2 Years on From Winning Gold

Updated: May 22, 2020

Reflecting on Commonwealth Games gold ... ‘the pinnacle of my career’

April 5, 2020

(Article written by Swim England)

Two years ago today, Aimee Willmott got Team England’s swimming campaign at the 2018 Commonwealth Games off to the perfect start with a golden performance in the first final on the Gold Coast.

Here, Willmott reflects on the 400m Individual Medley success that was a decade in the making – a triumph she describes as the pinnacle of her career.

When Aimee Willmott flew into Australia’s Gold Coast, she feared it would be her last ever taste of international competition.

So, determined to make the most of it, she vowed to not let nerves get the better of her and, instead, enjoy every single moment.

Despite swimming a lifetime best of 4:33.01 in the 400m Individual Medley in Glasgow four years earlier, the disappointment of being pipped to the Commonwealth Games gold was still strong in the memory.

And Willmott was desperate to avoid that feeling again.

“I was so upset with the silver medal in Glasgow,” said the 27-year-old University of Stirling swimmer. “I did not enjoy being on the podium.

“In Australia, I thought whatever colour medal I won, I won’t begrudge it – just enjoy it. That was the thought process going through my head.

“At the time, I thought it might have been one of my last international meets – I wasn’t sure where my career was going to go and I was a little bit nervous about that.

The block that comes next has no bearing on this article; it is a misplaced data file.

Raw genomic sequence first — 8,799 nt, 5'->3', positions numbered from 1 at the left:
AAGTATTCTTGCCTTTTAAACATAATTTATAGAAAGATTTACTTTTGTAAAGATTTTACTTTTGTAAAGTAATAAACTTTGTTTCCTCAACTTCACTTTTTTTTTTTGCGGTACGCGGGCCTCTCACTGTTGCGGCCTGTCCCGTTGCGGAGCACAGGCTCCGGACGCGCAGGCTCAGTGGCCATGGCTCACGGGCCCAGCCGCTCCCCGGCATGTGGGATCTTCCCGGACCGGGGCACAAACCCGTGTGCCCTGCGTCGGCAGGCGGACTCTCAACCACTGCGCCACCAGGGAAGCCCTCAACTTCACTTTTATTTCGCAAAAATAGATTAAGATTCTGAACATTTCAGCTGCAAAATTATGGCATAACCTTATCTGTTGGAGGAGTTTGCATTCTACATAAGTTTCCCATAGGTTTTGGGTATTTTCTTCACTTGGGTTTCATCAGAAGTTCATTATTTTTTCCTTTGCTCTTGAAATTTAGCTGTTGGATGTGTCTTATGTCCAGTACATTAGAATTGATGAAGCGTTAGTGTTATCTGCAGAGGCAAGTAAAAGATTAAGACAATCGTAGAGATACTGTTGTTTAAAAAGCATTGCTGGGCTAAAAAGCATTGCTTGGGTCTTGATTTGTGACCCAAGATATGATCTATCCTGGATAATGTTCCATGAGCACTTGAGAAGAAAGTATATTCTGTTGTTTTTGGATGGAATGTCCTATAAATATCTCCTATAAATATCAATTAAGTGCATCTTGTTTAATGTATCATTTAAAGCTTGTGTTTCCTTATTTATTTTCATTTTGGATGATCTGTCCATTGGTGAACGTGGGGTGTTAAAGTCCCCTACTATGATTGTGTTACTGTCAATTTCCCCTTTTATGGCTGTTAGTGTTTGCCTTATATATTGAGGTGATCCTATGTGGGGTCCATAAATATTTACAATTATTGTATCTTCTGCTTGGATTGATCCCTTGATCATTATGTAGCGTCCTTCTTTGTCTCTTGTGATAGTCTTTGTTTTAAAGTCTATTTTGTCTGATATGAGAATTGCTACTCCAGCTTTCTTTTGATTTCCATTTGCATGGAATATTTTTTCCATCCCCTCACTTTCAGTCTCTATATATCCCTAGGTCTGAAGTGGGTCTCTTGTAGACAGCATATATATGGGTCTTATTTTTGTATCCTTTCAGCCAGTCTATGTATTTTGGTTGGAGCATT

“So I thought I would try and have fun and, whatever the result, I should be happy with that.”

Whatever will be, will be

It proved to be the perfect plan.

After qualifying from the morning’s heat second behind defending champion Hannah Miley in a time of 4:39.19, Willmott arrived for the first final of the swimming competition in a confident mood.

“I went away [after the heats], tried to recover and rest and not think too much about the final,” said Willmott. “I tried not to over think things – whatever will be, will be. Whatever result I get, be happy about it.

“My coach said before the race you can do this if you want it. I stood behind the blocks and felt really confident – I was going to just give my best and see what happens.

“I just thought pace it correctly. It’s not what time I get but what colour medal I come away with.

“After the first 300m, I was in a really good position. The first thing I thought was do not do the same as last time.

“In Glasgow, I tried to win at 300m and went massive in the first 50m of the freestyle but Hannah went past me.

“I had a quite good turn for the last 50m and felt the adrenalin kick in as I was going for the wall. I knew it was a battle between me and Hannah as there was no-one in the outside lanes challenging – but I knew it was close.

“In the last 25 metres, I thought I was edging a bit further away with each arm pull. I could just see Hannah’s hands rather than her head.